St. Joseph’s Spaghetti, aka Spaghetti di San Giuseppe, is a pasta dish recipe traditionally served on March 19th and Christmas Eve. A plate of spaghetti which has been coated with a mixture of olive oil, toasted breadcrumbs, walnuts, garlic, golden raisins and parsley.
St. Joseph’s Spaghetti
Think about this for a minute: a plate of carbs (pasta), served with more carbs (toasted breadcrumbs). The breadcrumbs in this recipe are very symbolic – they are meant to represent sawdust (since Saint Joseph was a carpenter), and cheese (since this was a poor man’s dish).
This is a classic example of cucina povera -which literally means “cooking of the poor”. Another example of this peasant cooking would be this recipe for Cacio e Uova or this easy recipe for Pasta and Lentils.
Perhaps this pasta with breadcrumbs recipe doesn’t sound very appetizing to you. I assure you that once you taste it, the combination of sweetness with the mild nutty flavor really works well with the pasta.
What do I need to make St. Joseph’s Spaghetti?
- Olive oil: Extra virgin if available.
- Garlic: Feel free to use more than the stated amount.
- Coarse breadcrumbs: Homemade if possible.
- Walnuts: Chopped finely.
- Parsley: Provides a wonderful contrast in color as well as a clean bright flavor.
- Golden raisins: A wonderful burst of sweetness.
- Spaghetti: The pasta of choice when making this dish. Look for spaghetti no 5.
- Orange rind: Optional, but provides a citrus undertone.
Optional ingredient: Anchovies
As far as accessories are concerned, you will need a large pot to cook the pasta as well as a colander. Also required is a wooden board and a sharp knife to properly chop up the garlic, walnuts and parsley. Finally a large skillet and a wooden spoon to stir fry a few of the ingredients.
How to make St. Joseph’s Spaghetti:
In a large skillet, saute the garlic in the olive oil for a few minutes. If using anchovies, add a couple of them at this point.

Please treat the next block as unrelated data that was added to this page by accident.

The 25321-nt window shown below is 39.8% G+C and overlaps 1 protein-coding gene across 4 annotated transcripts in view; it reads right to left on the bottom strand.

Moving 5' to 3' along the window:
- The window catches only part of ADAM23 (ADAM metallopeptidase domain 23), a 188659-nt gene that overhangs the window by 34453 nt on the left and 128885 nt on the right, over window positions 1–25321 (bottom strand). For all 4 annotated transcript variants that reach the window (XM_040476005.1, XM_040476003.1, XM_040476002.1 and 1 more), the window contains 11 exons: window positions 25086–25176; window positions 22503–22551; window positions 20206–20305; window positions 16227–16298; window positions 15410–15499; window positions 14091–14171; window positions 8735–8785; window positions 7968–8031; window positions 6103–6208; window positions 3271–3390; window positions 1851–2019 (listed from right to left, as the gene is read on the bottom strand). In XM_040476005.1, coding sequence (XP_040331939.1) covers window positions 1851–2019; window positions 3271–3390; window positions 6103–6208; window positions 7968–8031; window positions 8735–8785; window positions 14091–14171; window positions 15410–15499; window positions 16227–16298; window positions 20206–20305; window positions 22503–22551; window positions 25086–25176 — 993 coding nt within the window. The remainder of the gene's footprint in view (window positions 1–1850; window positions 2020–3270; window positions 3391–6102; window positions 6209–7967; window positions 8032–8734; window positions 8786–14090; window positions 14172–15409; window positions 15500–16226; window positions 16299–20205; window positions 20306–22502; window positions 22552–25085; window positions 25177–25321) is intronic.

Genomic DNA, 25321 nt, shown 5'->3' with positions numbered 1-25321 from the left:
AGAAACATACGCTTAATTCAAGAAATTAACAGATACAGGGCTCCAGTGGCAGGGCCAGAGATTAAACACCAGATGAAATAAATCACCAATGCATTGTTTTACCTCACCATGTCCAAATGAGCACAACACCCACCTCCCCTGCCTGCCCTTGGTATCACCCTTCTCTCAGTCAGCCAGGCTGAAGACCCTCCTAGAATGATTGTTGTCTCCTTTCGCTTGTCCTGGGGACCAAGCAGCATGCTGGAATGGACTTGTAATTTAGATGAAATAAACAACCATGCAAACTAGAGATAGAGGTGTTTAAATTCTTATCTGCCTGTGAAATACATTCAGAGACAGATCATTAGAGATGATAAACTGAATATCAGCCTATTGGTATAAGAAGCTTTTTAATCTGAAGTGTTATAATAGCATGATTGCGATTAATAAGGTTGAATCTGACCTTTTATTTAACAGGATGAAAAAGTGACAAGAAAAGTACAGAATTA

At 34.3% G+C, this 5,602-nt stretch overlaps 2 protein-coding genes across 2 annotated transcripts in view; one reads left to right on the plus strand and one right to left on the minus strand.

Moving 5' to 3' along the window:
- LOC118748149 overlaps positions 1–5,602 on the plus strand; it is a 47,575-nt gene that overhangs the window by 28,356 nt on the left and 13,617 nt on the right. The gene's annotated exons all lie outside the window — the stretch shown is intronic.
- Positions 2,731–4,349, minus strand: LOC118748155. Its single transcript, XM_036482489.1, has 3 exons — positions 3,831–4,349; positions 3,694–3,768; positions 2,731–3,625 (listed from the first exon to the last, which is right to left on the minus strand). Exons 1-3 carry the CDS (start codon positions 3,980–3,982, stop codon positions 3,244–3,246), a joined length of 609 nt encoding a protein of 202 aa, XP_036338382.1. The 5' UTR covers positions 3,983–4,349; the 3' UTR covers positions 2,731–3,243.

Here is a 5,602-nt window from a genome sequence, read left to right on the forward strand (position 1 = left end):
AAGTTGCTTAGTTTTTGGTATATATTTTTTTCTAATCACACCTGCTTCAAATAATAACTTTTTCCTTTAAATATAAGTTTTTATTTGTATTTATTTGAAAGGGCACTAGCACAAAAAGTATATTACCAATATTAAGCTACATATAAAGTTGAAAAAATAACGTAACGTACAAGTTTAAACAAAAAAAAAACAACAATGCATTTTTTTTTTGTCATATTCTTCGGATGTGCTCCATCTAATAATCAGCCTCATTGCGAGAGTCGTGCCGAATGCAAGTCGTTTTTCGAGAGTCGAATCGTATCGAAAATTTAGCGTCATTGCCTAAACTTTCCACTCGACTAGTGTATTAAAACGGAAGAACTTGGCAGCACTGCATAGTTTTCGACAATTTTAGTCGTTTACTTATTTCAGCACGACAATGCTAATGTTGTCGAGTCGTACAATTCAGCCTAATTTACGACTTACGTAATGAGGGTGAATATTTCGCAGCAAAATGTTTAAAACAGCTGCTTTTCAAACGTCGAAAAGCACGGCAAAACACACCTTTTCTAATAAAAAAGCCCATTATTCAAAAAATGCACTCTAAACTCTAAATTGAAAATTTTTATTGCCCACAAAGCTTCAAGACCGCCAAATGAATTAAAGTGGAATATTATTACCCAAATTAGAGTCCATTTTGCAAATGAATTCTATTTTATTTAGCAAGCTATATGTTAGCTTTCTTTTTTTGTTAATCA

Add the breadcrumbs and a couple of tablespoons of olive oil and continue to saute. Add the walnuts, raisins and parsley and saute this mixture until the breadcrumbs are golden brown and toasty.
Meanwhile, cook the spaghetti according to your package label.
Add one cup of pasta water to the bread mixture if it appears dry.
Once the spaghetti is cooked, simply combine the two by layering in a large bowl.
This pasta dish can be served hot or at room temperature.
Based on my personal experience, this is one of those dishes that you either love or hate. As you can probably guess, I belong to the group that loves this recipe.
If ever you have leftover spaghetti, you can always make this Baked Spaghetti Pie.
Origin of the recipe for St. Joseph’s Spaghetti Recipe:
As you can well imagine, this is another recipe which was part of my Italian heritage.
In my upbringing, Saint Joseph’s Day Spaghetti recipe was only served twice a year: Christmas Eve and on March 19th in honor of Saint Joseph. As you are probably aware, there is another more popular food tradition celebrated on this day: Zeppole di San Giuseppe (just follow the link for the recipe).
I still have vivid images of my paternal grandmother standing on a chair, armed with a large wooden paddle (which my dad had made) stirring the freshly ground bread crumbs in a pool of olive oil in an industrial sized stock pot.
How could I forget the sweet aroma and the sound of the garlic sizzling in the olive oil? And then the moment when my grandmother decided that it was time to add the bread crumbs, well everyone had to stand back for fear of getting splattered with oil. It really was such a dramatic event… I can’t help but smile when I think of those moments.
As a child, I was so impressed with the authority, confidence and pride my grandmother had when she made this dish. This dish represented her roots, in the rural town of Ripabottoni, in the province of Campobasso, in the Italian region of Molise.
On March 19th and on Christmas Eve, family and friends are always welcomed to drop by and have a meal together and enjoy this simple recipe for Saint Joseph’s Day Spaghetti!
THANKS SO MUCH for following and being part of the She Loves Biscotti community where you will find Simple & Tasty Family-Friendly Recipes with an Italian Twist.
Ciao for now,
★★★★★ If you have made this recipe for St. Joseph’s Spaghetti, I would love to hear about it in the comments below and be sure to rate the recipe!